Etymology: Middle English rekenen, from Old English -recenian (as in gerecenian to narrate, akin to Old English reccan

    Date: 13th century

    1. Count Example: To reckon the days till Christmas 
    2. To regard or think of as : Consider
    3. Think, suppose Example: "I reckon I've outlived my time—Ellen Glasgow"

    Redneck Caviar

    Function: Noun

    Potted meat.

    Right

    Function: Adjective

    Very. Example: "You're right near the street you want to be on."

    Rile

    Function: Transitive verb

    Inflected Form(s): riled; ril·ing

    Etymology: var. of roil

    Date: 1825

    To make agitated and angry; Upset

    Ruther

    Function: Verb

    Form of rather.

    Scarce as Hen's Teeth

    Function: Colloquialism

    Rare or scarce.

    Sho 'Nuff

    Function: Contraction

    Sure enough.

    Show

    Function: Noun

    A movie.

    Shuck

    Function: Verb

    To remove the outer covering of a nut, corn, or shellfish.

    Skedaddle

    Function: Verb

    Run, scatter.

    Slap Your Pappy

    Function: Colloquialism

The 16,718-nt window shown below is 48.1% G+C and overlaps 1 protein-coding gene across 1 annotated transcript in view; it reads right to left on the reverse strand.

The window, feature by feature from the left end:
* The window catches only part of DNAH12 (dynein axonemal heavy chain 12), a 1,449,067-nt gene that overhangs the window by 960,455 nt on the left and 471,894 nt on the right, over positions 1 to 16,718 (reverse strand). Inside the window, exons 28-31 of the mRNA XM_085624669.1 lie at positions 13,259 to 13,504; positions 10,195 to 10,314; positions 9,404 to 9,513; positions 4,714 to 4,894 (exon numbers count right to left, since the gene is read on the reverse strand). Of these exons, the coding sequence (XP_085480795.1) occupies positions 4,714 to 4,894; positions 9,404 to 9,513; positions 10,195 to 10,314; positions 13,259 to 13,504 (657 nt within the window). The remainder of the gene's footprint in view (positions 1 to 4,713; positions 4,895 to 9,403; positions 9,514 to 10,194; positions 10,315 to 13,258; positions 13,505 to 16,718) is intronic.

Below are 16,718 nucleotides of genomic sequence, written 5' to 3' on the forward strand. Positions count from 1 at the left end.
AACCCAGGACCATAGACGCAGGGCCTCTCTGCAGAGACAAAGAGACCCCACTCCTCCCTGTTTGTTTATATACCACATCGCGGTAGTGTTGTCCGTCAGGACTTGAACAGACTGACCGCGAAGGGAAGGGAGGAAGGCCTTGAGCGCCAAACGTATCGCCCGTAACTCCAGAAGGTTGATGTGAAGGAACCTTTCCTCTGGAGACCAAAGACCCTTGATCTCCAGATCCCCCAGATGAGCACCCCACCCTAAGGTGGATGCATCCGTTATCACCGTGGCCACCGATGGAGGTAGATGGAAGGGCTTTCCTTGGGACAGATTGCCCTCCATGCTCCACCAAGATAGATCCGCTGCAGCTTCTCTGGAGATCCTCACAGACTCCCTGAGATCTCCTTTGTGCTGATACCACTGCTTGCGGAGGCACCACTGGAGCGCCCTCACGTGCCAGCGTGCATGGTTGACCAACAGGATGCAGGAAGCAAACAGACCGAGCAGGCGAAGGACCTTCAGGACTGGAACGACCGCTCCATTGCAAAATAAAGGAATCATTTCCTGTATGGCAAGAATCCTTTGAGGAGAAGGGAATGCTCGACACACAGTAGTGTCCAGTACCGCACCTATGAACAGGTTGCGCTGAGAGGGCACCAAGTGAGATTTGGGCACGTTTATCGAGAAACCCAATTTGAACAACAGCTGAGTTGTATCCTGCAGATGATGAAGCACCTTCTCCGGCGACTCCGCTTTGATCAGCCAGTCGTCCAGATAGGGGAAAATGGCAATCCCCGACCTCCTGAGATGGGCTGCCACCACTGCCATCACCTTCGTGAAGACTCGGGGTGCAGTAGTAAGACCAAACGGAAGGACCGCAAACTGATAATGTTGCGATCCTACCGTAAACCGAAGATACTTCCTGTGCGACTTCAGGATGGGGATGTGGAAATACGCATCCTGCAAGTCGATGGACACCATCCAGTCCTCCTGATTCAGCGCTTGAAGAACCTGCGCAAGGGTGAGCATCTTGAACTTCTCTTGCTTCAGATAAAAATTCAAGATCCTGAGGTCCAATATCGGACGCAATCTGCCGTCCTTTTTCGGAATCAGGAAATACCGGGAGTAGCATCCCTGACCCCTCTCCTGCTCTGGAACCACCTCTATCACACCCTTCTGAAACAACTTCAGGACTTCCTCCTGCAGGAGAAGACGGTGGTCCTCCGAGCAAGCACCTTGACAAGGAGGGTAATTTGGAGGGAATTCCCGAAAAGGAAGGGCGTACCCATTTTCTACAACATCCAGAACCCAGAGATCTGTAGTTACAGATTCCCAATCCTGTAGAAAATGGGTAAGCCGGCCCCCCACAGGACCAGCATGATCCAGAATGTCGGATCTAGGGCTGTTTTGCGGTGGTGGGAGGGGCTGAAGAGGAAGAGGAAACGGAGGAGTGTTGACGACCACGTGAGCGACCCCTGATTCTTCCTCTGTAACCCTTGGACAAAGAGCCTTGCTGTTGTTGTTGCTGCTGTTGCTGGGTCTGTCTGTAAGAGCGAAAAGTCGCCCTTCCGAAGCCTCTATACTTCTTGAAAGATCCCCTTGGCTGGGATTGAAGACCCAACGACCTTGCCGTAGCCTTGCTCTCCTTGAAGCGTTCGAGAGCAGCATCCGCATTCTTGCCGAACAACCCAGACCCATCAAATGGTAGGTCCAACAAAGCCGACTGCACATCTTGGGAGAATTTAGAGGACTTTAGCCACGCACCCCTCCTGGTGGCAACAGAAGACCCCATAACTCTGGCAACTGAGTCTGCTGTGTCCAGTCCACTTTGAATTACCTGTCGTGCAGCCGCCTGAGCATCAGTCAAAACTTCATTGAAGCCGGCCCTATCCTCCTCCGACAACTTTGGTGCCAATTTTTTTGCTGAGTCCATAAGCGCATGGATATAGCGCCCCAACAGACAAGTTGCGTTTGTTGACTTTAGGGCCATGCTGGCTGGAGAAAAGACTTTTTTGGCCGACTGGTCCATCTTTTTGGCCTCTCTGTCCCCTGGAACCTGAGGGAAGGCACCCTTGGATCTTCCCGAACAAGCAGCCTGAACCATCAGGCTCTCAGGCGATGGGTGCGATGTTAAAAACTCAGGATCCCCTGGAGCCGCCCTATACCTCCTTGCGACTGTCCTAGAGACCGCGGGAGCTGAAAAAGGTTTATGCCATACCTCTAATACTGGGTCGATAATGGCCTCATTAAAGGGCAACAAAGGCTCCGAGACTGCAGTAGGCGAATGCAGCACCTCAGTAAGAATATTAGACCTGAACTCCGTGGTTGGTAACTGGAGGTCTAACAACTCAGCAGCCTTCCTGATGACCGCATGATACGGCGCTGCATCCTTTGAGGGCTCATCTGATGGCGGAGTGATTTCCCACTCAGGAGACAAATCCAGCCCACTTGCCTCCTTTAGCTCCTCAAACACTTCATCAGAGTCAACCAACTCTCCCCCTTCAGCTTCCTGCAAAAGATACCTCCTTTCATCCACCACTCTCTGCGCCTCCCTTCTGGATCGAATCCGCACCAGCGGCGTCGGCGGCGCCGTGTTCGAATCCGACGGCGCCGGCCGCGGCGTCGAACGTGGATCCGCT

To pat your stomach.

    Snug as a Bug

    Function: Colloquialism

    Comfortable, cozy.

    Tarnation 

    Function: Noun

    Etymology: alteration of darnation, euphemism for damnation

    Date: 1790

    Used to indicate surprise, shock, displeasure, or censure.

    Tarred and Feathered

    Refers to the practice of tarring and feathering people who committed small crimes such as distilling in colonial America (and in England). Today, it is often used to denote great suprise. Example: "I'll be tarred and feathered, that dog just flew!"

    That Dog Won't Hunt

    Function: Colloquialism

    The idea or argument won't work.

    Tore up

    Function: Adjectival phrase

    1. Broken.
    2. Upset. Example: He was tore about wrecking his new Corvette. 

    Tote

    Pronunciation: 'tOt

    Function: Transitive verb